Obstacle course races (OCR) are muddy at the best of times, but in winter and spring, things get especially cold and wet. Instead of putting people off, the extra mud only adds an extra dimension. Still, to get full enjoyment from a winter OCR – or trail run – it’s important to stay warm and as dry as possible. Here’s our guide to best gear for wet weather races.
The first point to stress is that it’s important to bring a change of clothes and to store them close to the finish line, so you can get warm and dry as quickly as possible after a race. It’s unusual to find showers at an OCR or trail run, but it can still be a good idea to bring a towel. Once you’ve changed into fresh clothes and dried off, you can put your muddy gear straight into a bin bag or laundry basket.
If you’ve seen photos of obstacle races before, you may have noticed people wearing Buffs. As well as offering protection from the wind and rain, buffs are also pretty versatile and can be worn in different ways. For training in the winter months, a tight-fitting polyester beanie is going to be a good investment; and it will also be more effective than a woolen one in wet weather.
Jerseys & Tops
Cotton T-shirts aren’t going to be much use for winter obstacle races. It’s just too absorbent for a wet race, and will just get heavier and colder as you go round the course. You’ll need a technical t-shirt or vest that wicks moisture away from the skin’s surface and the right base layer may help to keep you cool if it turns out warm or warm if it comes in cold. If you pack more than one in your bag, you’ll be able to leave it late before deciding on what to wear. For example, if it’s a relatively warm day, you may decide to leave the base layer in the car.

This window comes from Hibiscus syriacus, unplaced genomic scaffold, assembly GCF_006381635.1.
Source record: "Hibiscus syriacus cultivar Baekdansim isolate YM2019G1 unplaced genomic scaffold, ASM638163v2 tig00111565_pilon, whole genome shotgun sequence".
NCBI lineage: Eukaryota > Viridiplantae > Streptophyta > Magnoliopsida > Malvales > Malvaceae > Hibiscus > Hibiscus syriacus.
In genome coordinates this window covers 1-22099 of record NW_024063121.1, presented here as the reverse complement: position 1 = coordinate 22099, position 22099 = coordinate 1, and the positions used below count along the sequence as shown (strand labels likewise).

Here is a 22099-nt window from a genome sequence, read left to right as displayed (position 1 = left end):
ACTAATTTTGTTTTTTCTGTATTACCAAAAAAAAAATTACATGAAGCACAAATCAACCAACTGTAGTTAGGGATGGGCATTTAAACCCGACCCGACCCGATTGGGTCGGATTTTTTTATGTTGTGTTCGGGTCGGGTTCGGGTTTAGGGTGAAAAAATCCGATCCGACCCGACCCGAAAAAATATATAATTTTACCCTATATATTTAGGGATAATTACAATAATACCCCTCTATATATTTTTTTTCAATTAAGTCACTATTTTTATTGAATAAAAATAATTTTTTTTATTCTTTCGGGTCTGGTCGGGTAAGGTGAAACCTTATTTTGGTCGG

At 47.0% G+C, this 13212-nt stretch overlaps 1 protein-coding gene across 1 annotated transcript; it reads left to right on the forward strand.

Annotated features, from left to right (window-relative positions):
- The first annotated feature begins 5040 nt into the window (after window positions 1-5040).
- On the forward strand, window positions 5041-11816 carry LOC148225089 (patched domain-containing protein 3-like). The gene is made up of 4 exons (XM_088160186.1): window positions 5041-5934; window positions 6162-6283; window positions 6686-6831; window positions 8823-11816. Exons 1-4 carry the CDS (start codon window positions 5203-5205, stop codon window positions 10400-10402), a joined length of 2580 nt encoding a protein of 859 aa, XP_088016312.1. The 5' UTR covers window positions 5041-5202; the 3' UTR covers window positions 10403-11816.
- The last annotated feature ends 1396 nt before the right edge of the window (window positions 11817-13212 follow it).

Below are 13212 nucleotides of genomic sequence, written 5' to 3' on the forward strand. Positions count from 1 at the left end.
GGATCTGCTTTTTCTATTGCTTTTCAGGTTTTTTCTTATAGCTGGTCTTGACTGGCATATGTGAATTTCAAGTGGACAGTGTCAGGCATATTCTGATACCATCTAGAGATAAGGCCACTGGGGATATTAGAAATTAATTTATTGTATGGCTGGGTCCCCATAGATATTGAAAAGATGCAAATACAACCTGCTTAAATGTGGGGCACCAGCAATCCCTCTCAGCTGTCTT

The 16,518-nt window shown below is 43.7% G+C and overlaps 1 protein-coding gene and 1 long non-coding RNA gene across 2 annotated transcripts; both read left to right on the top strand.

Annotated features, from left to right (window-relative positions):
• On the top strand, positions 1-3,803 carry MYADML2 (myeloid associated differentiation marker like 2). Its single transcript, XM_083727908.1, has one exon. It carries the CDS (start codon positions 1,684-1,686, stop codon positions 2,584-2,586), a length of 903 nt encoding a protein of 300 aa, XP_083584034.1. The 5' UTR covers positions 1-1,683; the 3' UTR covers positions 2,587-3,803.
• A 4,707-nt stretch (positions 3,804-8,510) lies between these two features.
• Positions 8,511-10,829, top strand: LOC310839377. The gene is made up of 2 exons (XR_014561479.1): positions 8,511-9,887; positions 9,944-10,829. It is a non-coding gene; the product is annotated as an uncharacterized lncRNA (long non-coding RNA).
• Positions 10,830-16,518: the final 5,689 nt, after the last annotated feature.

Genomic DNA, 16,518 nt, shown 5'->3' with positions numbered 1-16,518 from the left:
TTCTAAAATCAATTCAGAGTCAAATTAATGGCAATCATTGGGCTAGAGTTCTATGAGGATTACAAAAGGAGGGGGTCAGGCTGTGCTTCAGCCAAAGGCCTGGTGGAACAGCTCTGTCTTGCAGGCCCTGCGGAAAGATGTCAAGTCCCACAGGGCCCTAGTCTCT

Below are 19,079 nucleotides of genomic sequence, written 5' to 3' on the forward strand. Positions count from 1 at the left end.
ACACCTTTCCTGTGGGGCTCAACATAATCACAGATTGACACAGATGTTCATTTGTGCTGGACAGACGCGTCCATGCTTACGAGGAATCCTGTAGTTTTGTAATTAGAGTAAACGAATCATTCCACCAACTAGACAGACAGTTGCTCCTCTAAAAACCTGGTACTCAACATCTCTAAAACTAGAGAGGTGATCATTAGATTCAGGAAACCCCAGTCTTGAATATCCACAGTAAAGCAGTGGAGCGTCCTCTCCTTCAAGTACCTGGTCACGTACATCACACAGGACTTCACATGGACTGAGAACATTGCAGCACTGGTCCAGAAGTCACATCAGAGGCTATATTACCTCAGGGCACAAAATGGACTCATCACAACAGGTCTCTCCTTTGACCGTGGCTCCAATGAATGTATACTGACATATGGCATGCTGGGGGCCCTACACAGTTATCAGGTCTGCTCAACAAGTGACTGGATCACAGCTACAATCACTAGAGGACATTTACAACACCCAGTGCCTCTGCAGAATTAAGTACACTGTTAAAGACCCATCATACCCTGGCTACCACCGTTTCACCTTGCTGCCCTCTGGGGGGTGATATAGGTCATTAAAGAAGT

Tights & Socks
If you’re doing a winter trail run, you may prefer to stick with a decent pair of running shorts. But if you’ve entered a winter OCR you’re going to need a bit of extra protection. For example, a good pair of compression socks can help prevent injury by improving blood flow and preventing the build-up of lactic acid. Calf supports work well with compression socks – providing extra support and reducing fatigue during and after the race. Running tights will do more or less the same thing, while also providing a bit of protection when you’re crawling through and climbing over obstacles. Again, look for fast-drying fabrics that won’t hold too much water.
Gloves and accessories
There are a couple of different accessories that can help you in an obstacle race. Not everyone likes to run with gloves, but they can give you more grip for climbing obstacles and protect your hands. Short finger gloves are better for dexterity and can make a big difference in carrying obstacles. You’ll need a pair that is pretty robust and that won’t retain too much water. Finally, for a further bit of protection, you can try arm sleeves, which save you getting any scratches and grazes when you’re climbing and crawling.